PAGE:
The nationwide fight over the death penalty recently came to Oklahoma, as the Supreme Court upheld the state’s lethal injection procedures in Glossip v. Gross.
But that case has little bearing on a life-or-death drama playing out for its namesake, a man whom the state is determined to kill regardless of method – or the methods that it took to find a conviction in the first place.
The strange and twisted tale of Richard Glossip is a rundown of some of the worst fears of death penalty opponents. In 1997, Glossip, a motel manager, was arrested for the killing of the motel’s owner, which would go on to be prosecuted as a “murder-for-hire.” Never charged with actually carrying out the killing, Glossip was instead targeted as the mastermind, a charge he has consistently denied.
He was convicted based largely on the testimony of the man who did carry out the brutal murder.
Justin Sneed, 19 year olds at the time, confessed to beating Barry Van Treese to death with a baseball bat, and his DNA was discovered on money stolen from the victim’s car. Sneed later pointed his finger at Glossip in exchange for avoiding death row himself. He claimed that Glossip had pushed him to commit the murder by offering cash and employment opportunities, allegations for which little evidence existed.
Police interrogation footage revealed officers warning Sneed against speaking to them before listening to what they had to say – “We know,” Detective Bob Bemo said, “this involves more than just you, okay?” Sneed would assent to police suggestions, and go on to make varying and sometimes contradictory claims that would continue throughout the second trial (covered at length by The Intercept’s Liliana Segura and Jordan Smith, in a piece well worth reading in full).
During the trial, the judge told Glossip that if he would confess, he would be sentenced to life in prison with parole possible after 20 years. He refused, saying he could not perjure himself by saying he did something he had not done.
He was sentenced to die, and has remained on death row since.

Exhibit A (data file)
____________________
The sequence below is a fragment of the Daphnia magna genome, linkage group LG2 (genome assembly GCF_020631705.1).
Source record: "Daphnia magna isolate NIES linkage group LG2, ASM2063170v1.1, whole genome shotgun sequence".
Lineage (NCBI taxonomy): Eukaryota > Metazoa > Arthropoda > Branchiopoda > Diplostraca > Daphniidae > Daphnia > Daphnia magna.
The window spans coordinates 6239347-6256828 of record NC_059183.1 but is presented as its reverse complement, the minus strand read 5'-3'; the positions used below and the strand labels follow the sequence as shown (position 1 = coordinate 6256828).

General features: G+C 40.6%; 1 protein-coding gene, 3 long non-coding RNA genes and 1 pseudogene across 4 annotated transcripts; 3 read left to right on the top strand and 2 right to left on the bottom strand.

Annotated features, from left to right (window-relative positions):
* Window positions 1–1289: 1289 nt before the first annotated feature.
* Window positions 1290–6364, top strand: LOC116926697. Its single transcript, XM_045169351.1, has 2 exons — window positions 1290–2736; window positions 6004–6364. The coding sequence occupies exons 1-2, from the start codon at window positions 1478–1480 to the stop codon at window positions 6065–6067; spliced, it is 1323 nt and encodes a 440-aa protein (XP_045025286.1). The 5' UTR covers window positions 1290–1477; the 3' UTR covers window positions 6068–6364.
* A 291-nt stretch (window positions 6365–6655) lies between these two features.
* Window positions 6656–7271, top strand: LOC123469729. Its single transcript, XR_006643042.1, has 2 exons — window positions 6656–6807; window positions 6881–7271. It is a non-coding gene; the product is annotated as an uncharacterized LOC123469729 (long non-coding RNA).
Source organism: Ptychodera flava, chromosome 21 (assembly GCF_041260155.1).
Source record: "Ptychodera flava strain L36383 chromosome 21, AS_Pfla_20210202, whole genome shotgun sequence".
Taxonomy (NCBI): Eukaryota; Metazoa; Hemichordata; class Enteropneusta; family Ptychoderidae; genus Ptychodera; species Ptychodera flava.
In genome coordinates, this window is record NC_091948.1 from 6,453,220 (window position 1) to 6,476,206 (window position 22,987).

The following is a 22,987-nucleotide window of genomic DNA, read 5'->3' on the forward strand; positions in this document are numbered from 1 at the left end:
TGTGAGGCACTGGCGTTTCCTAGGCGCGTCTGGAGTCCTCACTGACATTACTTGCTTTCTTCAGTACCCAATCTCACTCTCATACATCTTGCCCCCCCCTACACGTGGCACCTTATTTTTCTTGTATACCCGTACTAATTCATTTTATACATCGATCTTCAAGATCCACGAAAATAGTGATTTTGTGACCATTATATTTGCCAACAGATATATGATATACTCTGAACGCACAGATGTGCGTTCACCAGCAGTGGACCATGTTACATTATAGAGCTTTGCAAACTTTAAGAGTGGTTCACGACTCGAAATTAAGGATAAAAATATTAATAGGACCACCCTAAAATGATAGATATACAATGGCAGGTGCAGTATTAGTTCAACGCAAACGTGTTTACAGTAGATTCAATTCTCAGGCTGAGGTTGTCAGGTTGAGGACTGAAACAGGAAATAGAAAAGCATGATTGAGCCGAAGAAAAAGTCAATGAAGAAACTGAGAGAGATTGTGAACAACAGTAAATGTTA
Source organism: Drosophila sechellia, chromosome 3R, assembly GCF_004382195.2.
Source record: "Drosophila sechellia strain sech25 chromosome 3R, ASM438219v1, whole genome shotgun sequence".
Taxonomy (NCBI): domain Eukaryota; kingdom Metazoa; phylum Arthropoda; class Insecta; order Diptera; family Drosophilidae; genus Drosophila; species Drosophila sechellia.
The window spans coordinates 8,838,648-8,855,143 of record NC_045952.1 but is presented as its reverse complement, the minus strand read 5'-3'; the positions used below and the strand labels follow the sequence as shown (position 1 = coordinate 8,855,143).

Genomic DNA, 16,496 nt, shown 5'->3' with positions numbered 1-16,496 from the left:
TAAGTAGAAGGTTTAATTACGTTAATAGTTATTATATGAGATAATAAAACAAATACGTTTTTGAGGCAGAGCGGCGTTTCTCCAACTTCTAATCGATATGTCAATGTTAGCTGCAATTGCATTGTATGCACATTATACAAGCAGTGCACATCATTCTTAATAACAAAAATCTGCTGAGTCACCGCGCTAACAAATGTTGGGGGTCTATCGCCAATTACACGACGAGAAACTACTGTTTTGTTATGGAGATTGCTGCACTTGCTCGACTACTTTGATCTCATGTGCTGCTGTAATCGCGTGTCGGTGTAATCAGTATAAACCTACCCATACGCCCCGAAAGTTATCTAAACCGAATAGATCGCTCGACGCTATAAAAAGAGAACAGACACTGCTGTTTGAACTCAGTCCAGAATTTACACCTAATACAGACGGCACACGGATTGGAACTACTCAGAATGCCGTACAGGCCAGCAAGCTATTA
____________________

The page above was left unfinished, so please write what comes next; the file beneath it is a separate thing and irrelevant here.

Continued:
Last year, Sneed’s daughter, Justine Sneed, came forward, writing in a letter to the Oklahoma Pardon and Parole Board that “For a couple of years now, my father has been talking to me about recanting his original testimony.” But, she said, “he has been afraid to act on it, in fear of being charged with the Death Penalty” himself. According to Justine, her father has no relationship or communication with Glossip and no incentive to try to help him. She believes that his conscience has gotten to him.
Unfortunately – and unbelievably – Sneed’s possible change of heart may ultimately not make any impact. The testimony was never officially submitted because it arrived in the mail too late for Glossip’s attorneys to submit it to the board.
Despite the controversial conviction methods and a potential recanting witness, the state of Oklahoma has shown itself eager and willing to kill Glossip. It even indicated during the Supreme Court deliberations that it would use nitrogen gas if the Court invalidated regular execution drugs.
Marc Hyden of Conservatives Concerned about the Death Penalty points to the case as one exemplifying why his fellow conservatives ought to give capital punishment a second look.
“The Glossip case bears many of the hallmarks of the wrongful convictions that plague the death penalty system,” Hyden told Rare, “inept defense attorneys, zero physical evidence, and the reliance on the testimony of a single person.”
Currently, Glossip’s attorneys are seeking a 60-day reprieve from Oklahoma governor Mary Fallin, so that they can locate eyewitnesses – and try to question Justin Sneed.
If the reprieve is not granted, Richard Glossip will be executed on September 16.